NEW YORK -- Standard & Poor's on Monday said it may still cut its ratings on General Motors deeper into junk territory, citing concerns that the automaker's poor financial performance will hamper its turnaround efforts.
GM, the world's largest automaker, on Monday reported a $1.6 billion third-quarter loss, much worse than Wall Street had expected, as high gasoline prices curbed sales of SUVs and as increased costs eroded profits.
S&P currently rates GM "BB-minus," the third-highest junk rating. S&P also said that its "BB" rating on GM's finance arm, General Motors Acceptance Corp., remains on "Creditwatch Developing," meaning ratings may be raised, lowered or affirmed.
Earlier on Monday, GM said it was exploring the sale of a controlling interest in GMAC to restore its investment-grade rating and lower its funding costs. The automaker also said it had reached a tentative agreement with the United Auto Workers union to cut health care costs by about $3 billion annually.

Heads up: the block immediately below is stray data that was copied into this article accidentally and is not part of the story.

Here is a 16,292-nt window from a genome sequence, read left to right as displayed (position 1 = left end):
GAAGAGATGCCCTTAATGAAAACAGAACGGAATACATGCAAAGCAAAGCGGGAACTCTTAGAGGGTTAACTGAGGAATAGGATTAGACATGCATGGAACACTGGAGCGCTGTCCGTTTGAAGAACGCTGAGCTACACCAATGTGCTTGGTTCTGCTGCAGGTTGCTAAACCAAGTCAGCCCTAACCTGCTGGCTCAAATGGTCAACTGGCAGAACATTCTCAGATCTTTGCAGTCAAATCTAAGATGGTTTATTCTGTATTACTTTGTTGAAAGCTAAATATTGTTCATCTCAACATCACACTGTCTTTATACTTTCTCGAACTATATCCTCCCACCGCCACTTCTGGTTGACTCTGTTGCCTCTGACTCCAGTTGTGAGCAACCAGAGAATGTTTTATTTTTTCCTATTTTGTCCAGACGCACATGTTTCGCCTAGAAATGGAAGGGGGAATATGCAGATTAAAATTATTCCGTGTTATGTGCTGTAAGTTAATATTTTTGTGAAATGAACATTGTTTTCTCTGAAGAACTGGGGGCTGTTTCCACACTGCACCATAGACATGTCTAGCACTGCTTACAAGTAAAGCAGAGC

An investment-grade rating for GMAC is feasible "if GM sells a majority stake to a highly rated financial institution with a long-range strategic commitment to the automotive finance sector," S&P said.
Earlier on Monday, Fitch Ratings said it may raise, lower or affirm GMAC's ratings, citing the potential, partial sale by GM. Fitch rates GMAC "BB," the second-highest junk rating. GM's ratings were not affected.